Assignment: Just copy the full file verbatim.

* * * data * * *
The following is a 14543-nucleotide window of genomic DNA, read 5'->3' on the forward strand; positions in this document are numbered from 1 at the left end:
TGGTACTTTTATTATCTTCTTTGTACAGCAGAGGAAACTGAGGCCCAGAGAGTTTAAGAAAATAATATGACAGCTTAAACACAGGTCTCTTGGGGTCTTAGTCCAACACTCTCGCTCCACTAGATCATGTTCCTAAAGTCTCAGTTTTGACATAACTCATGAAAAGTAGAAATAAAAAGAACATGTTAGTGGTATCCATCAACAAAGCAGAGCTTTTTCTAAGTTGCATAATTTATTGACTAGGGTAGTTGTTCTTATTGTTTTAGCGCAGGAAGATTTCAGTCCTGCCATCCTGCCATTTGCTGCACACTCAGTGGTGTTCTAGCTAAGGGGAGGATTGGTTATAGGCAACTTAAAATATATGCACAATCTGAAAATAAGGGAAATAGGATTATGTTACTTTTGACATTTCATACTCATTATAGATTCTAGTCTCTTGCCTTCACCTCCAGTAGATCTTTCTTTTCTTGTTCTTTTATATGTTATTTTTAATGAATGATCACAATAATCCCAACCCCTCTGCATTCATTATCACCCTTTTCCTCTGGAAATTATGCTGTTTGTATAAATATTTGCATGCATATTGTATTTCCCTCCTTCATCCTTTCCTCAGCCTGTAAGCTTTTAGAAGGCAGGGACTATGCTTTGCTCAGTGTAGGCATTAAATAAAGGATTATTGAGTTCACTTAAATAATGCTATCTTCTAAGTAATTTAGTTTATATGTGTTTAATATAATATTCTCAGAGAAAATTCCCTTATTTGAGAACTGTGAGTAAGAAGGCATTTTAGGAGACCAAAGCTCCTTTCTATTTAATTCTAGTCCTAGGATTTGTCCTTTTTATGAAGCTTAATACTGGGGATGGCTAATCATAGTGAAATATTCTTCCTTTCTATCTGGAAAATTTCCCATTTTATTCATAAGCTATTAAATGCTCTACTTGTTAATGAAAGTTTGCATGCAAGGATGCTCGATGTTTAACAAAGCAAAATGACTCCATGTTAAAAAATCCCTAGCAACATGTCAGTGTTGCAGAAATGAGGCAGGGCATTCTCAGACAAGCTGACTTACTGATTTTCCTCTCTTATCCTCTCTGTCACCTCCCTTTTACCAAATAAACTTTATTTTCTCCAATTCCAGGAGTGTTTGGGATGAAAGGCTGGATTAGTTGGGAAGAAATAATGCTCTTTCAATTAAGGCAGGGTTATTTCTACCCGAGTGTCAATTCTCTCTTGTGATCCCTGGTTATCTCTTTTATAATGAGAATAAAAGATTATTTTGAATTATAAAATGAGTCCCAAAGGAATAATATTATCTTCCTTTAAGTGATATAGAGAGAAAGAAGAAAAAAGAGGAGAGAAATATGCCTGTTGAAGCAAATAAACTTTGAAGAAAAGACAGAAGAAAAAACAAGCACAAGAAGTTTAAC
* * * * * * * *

The following is a 14543-nucleotide window of genomic DNA, read 5'->3' on the forward strand; positions in this document are numbered from 1 at the left end:
TGGTACTTTTATTATCTTCTTTGTACAGCAGAGGAAACTGAGGCCCAGAGAGTTTAAGAAAATAATATGACAGCTTAAACACAGGTCTCTTGGGGTCTTAGTCCAACACTCTCGCTCCACTAGATCATGTTCCTAAAGTCTCAGTTTTGACATAACTCATGAAAAGTAGAAATAAAAAGAACATGTTAGTGGTATCCATCAACAAAGCAGAGCTTTTTCTAAGTTGCATAATTTATTGACTAGGGTAGTTGTTCTTATTGTTTTAGCGCAGGAAGATTTCAGTCCTGCCATCCTGCCATTTGCTGCACACTCAGTGGTGTTCTAGCTAAGGGGAGGATTGGTTATAGGCAACTTAAAATATATGCACAATCTGAAAATAAGGGAAATAGGATTATGTTACTTTTGACATTTCATACTCATTATAGATTCTAGTCTCTTGCCTTCACCTCCAGTAGATCTTTCTTTTCTTGTTCTTTTATATGTTATTTTTAATGAATGATCACAATAATCCCAACCCCTCTGCATTCATTATCACCCTTTTCCTCTGGAAATTATGCTGTTTGTATAAATATTTGCATGCATATTGTATTTCCCTCCTTCATCCTTTCCTCAGCCTGTAAGCTTTTAGAAGGCAGGGACTATGCTTTGCTCAGTGTAGGCATTAAATAAAGGATTATTGAGTTCACTTAAATAATGCTATCTTCTAAGTAATTTAGTTTATATGTGTTTAATATAATATTCTCAGAGAAAATTCCCTTATTTGAGAACTGTGAGTAAGAAGGCATTTTAGGAGACCAAAGCTCCTTTCTATTTAATTCTAGTCCTAGGATTTGTCCTTTTTATGAAGCTTAATACTGGGGATGGCTAATCATAGTGAAATATTCTTCCTTTCTATCTGGAAAATTTCCCATTTTATTCATAAGCTATTAAATGCTCTACTTGTTAATGAAAGTTTGCATGCAAGGATGCTCGATGTTTAACAAAGCAAAATGACTCCATGTTAAAAAATCCCTAGCAACATGTCAGTGTTGCAGAAATGAGGCAGGGCATTCTCAGACAAGCTGACTTACTGATTTTCCTCTCTTATCCTCTCTGTCACCTCCCTTTTACCAAATAAACTTTATTTTCTCCAATTCCAGGAGTGTTTGGGATGAAAGGCTGGATTAGTTGGGAAGAAATAATGCTCTTTCAATTAAGGCAGGGTTATTTCTACCCGAGTGTCAATTCTCTCTTGTGATCCCTGGTTATCTCTTTTATAATGAGAATAAAAGATTATTTTGAATTATAAAATGAGTCCCAAAGGAATAATATTATCTTCCTTTAAGTGATATAGAGAGAAAGAAGAAAAAAGAGGAGAGAAATATGCCTGTTGAAGCAAATAAACTTTGAAGAAAAGACAGAAGAAAAAACAAGCACAAGAAGTTTAAC